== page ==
Too cheesy? Fine. But really, this recipe is delicious. So far, everyone who is open-minded about offal and has tried it ends up liking it. I’m quite sensitive to meats that have a strong taste or smell, so the fact that I like this also says a lot. I’m excited about posting this recipe because I consider it a pretty big accomplishment to be able to make innards that actually taste good. I don’t know how to cook things like lungs or tripe, but for livers, hearts, and gizzards, this is definitely my go-to method.*
A note on how I clean these things: in most countries, when you buy gizzards they come with a little piece of weird-looking yellowish brown skin on them. I don’t have a picture of it, but you’ll spot it instantly. To clean the gizzards, just peel this bit off. Then wash the cleaned gizzards in cold water, pour the juice of a lemon on them, and let them soak in the lemon juice for 10 to 15 minutes. Rinse with cold water again, and they’re ready to use. Here’s what they should look like after the cleaning process:
For hearts, I make little slits in them and remove any congealed blood that’s inside. An easier way to do this is to just cut each one in half, but if I have the time, I like to try and maintain their shape by keeping them whole. Just like with the gizzards, I rinse them in cold water, soak them in lemon juice, and re-rinse.
For livers, you don’t need to do any kind of special cleaning. Just do the rinse, soak in lemon, re-rinse thing, and handle them carefully because they’re delicate.
Also, I usually cook gizzards separately, and hearts and livers together. The gizzards take longer to soften, so the cooking technique is slightly different. You can also cook each item separately if you want. And as usual, all the ingredients listed here are adjustable to taste; these are just approximations of how I tend to prefer them. Add or decrease any spices or herbs as you wish :)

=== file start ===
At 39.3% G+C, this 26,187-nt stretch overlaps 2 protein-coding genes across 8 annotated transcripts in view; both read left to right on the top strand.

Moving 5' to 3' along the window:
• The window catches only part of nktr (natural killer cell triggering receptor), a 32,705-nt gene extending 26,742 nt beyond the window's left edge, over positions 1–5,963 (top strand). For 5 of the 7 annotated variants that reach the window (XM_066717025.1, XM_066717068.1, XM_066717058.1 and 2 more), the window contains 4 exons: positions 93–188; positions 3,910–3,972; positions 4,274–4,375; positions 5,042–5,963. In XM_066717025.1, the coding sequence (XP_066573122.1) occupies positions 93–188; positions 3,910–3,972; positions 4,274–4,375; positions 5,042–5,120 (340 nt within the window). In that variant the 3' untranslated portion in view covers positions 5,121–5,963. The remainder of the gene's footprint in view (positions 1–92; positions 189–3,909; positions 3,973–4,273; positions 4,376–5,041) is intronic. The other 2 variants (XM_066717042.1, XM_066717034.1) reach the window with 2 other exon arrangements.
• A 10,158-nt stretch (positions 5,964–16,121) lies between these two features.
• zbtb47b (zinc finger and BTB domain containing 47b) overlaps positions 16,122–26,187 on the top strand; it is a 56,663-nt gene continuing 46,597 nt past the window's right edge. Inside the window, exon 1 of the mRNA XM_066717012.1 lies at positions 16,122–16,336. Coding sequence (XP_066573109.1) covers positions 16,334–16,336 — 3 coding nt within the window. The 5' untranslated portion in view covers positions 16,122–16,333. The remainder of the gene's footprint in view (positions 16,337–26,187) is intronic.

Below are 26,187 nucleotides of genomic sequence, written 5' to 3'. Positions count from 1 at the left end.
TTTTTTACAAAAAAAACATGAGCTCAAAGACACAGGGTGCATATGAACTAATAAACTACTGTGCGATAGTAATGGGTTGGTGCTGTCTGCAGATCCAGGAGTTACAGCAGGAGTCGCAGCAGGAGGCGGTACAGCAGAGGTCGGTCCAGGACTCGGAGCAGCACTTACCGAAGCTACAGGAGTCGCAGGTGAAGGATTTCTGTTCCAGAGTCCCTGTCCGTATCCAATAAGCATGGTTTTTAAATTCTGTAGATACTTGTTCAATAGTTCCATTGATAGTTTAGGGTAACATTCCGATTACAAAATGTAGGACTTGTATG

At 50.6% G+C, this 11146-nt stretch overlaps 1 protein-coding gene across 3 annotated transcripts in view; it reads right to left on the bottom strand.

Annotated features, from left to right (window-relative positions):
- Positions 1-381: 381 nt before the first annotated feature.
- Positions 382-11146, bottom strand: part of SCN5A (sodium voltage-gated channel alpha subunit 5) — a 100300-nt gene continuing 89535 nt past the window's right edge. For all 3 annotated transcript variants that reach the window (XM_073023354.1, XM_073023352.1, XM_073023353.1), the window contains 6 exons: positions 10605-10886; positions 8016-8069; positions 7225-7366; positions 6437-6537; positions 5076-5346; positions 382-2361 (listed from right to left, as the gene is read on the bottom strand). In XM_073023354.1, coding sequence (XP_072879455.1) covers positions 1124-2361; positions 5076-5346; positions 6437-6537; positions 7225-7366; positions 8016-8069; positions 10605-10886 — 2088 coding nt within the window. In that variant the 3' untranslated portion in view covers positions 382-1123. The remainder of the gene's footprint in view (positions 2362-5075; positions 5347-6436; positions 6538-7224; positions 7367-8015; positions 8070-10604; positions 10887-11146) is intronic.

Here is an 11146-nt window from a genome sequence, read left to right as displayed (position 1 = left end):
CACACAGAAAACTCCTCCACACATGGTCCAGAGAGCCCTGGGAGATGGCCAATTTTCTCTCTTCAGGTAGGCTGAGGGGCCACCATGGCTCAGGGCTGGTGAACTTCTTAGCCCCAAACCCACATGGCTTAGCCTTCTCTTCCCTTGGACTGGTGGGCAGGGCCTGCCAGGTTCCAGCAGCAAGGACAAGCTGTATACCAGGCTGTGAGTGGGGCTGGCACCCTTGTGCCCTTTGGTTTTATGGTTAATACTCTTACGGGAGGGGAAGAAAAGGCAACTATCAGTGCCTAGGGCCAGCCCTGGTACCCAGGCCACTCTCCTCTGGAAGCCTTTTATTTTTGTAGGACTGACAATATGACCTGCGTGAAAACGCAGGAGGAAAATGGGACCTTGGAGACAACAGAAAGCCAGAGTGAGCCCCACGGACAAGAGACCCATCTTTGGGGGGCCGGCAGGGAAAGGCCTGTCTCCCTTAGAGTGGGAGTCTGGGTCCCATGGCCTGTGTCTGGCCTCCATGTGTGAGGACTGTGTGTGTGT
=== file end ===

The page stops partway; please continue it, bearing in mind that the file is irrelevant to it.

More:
And did I mention this recipe is literally done in 20 minutes? Major plus.
1 pound of gizzards, cleaned and cut into bite-size pieces
1 tablespoon each of chopped garlic and chopped fresh ginger (you can use garlic ginger paste if you have it)
3 teaspoons each of black pepper, ground red chili pepper, and mixed baharat (can substitute Seven Spice mix or allspice)
pinch of yellow curry powder (optional)
3 tablespoons of fresh rosemary, chopped (can substitute dry rosemary if you don’t have fresh, but using fresh is best!)
2-3 mild green chili peppers, chopped (increase if you like it hotter)
salt to taste
oil for cooking
chopped cilantro for garnishing (optional)
1. Heat a skillet or frying pan, preferably nonstick. Put in your gizzards and let them cook on medium heat until all the liquid they release dries up.
2. Then, add about half a cup of warm water, cover, and let cook on medium heat until tender. Check on them frequently, adding more water if they get too dry before cooking fully. Once they are cooked to desired tenderness, either add or cook off the liquid in the pot depending on how much sauce you want. I prefer the dish a little drier, but it’s your call.
3. Turn up the heat under your pan, add a couple spoonfuls of oil, and get them sizzling. Add the garlic and ginger, your spices, the chopped chilies, and the rosemary. Keep frying them until they get nice and crispy, and the liquid in the pan thickens up a bit. Add salt to taste, then garnish with more chopped green chilies or chopped cilantro. Serve hot with bread and french fries or steak fries.
Hearts and Livers:
1 pound combined of hearts and livers (livers should be cut into bite sized pieces)
The rest of the ingredients are exactly the same as above. To cook, follow the same steps for gizzards but skip step 2.
Try it. You might just change your mind about innards.
* In Palestinian Arabic, gizzards are called awaniss, livers are kibdat, and hearts are qlub.
I wanted to try and get at least one Ramadan post written before the month ends, especially because it’s been a long time since I last updated! During Ramadan in Jordan, my aunts and grandmother make several special Ramadan drinks that are both refreshing and healthy, including tamarind, sous (licorice root), khushaf (an apricot juice with nuts and dried fruits), and karkadeh (hibiscus). When I was in Jordan this summer for a few weeks, I made sure to buy some hibiscus flowers with which to make hibiscus drink for when I came back to Turkey.